February 25, 2015


Diane M. Fremgen

Clerk of Court of Appeals







This opinion is subject to further editing.  If published, the official version will appear in the bound volume of the Official Reports. 


A party may file with the Supreme Court a petition to review an adverse decision by the Court of Appeals.  See Wis. Stat. § 808.10 and Rule 809.62. 





Appeal No. 


Cir. Ct. No.  2013CM628









State of Wisconsin,






David M. Wagner,







            APPEAL from a judgment of the circuit court for Sheboygan County:  Terence T. Bourke, Judge.  Affirmed. 

1        BROWN, C.J.[1]     We must determine whether two city of Plymouth police officers lawfully searched David Wagner’s person.  This case boils down to a dispute over whether Wagner voluntarily consented to the search or merely acquiesced to police officers’ demands that he thought he had to follow.  The circuit court looked at the totality of the circumstances and determined that Wagner voluntarily consented to the search.  We agree with the circuit court’s findings and affirm.


2        On July 4, 2013, at about 4:23 p.m., a city of Plymouth police officer stopped Wagner for driving a vehicle that had multiple items hanging from the rearview mirror and a blue tarp covering one of the rear windows.  The officer knew the car belonged to Amy Prening, whom he and his police department had dealt with several times for ordinance violations, drug charges, and probation violations.   

3        When the officer turned on his squad car’s emergency lights Wagner pulled over normally, without any delay.  The officer noticed that Wagner seemed “jittery” and made several movements.  The movements the officer observed included Wagner reaching over to the passenger seat and moving an arm behind his back toward the waistband area.  The officer was concerned that Wagner may have been reaching for a weapon, so he requested backup.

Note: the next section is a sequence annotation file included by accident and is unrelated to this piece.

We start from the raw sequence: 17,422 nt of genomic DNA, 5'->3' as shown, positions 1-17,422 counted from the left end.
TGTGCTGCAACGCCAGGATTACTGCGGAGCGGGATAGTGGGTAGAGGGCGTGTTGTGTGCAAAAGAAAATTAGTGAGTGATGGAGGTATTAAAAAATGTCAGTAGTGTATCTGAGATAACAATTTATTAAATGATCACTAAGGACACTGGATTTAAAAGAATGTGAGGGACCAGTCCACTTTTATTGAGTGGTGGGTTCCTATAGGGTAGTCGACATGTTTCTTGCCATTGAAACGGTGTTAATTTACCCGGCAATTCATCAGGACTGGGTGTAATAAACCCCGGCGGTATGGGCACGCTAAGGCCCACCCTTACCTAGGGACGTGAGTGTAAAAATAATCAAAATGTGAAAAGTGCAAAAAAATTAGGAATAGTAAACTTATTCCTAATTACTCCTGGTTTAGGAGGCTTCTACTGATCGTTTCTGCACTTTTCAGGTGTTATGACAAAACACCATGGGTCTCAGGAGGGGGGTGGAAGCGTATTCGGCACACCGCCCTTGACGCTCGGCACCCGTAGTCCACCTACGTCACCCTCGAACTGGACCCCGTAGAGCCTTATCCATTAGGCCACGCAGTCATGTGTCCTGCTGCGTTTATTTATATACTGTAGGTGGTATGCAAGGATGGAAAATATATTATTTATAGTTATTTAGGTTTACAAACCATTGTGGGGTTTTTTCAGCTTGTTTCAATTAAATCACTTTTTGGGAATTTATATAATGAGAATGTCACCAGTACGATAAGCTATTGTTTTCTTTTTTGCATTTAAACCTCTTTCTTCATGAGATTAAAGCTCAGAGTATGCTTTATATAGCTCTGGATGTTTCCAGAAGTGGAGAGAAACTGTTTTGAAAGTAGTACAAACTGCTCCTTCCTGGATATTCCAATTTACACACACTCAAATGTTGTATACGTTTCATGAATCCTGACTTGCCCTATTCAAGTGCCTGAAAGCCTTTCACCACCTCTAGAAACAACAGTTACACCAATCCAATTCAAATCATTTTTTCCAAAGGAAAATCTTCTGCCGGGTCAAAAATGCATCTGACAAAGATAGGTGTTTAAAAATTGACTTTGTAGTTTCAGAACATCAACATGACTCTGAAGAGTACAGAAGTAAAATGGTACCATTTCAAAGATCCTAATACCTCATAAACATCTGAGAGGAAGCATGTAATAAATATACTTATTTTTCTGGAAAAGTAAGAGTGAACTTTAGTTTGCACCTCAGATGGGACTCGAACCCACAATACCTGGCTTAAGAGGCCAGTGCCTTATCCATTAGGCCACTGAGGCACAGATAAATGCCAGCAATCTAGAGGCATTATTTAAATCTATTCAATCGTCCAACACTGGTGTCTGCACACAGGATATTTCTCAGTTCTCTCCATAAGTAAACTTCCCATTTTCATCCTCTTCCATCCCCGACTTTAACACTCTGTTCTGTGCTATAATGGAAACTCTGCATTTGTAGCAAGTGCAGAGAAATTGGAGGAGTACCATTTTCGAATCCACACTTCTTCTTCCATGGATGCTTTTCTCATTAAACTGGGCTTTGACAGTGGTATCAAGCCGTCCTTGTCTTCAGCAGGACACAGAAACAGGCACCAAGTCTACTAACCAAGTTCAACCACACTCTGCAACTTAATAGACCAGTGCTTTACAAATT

4        After the backup officer arrived, the detaining officer, accompanied by a police force intern, approached the vehicle, explained the reason for the stop, and asked for identification.  At first, Wagner could not produce any identification.  While Wagner sat in the vehicle, the detaining officer saw him put his hands in his pockets.  This movement increased the detaining officer’s concern that Wagner may have had a weapon.  The detaining officer returned to his patrol car without receiving any form of identification from Wagner.  After a brief period of time, Wagner held a bank identification card out of the window, which the backup officer took and delivered to the detaining officer.  Upon identifying Wagner, the detaining officer realized that he and his department had previous run-ins with Wagner for drug offenses.  

5        From the time he arrived on the scene, the backup officer continuously watched Wagner.  The detaining officer had already informed the backup officer about the movements Wagner initially made.  The backup officer saw Wagner appear to make movements behind his back and under his seat, but could not tell specifically what Wagner was doing.  He watched Wagner twist his torso and move his hands out of sight.  After seeing Wagner make these movements, the backup officer asked him to exit the vehicle.  Wagner got out of the car and moved to the sidewalk.

6        After Wagner got out of the car he put his hands in his pockets, and he and the detaining officer had this exchange, as recorded on the officer’s squad camera: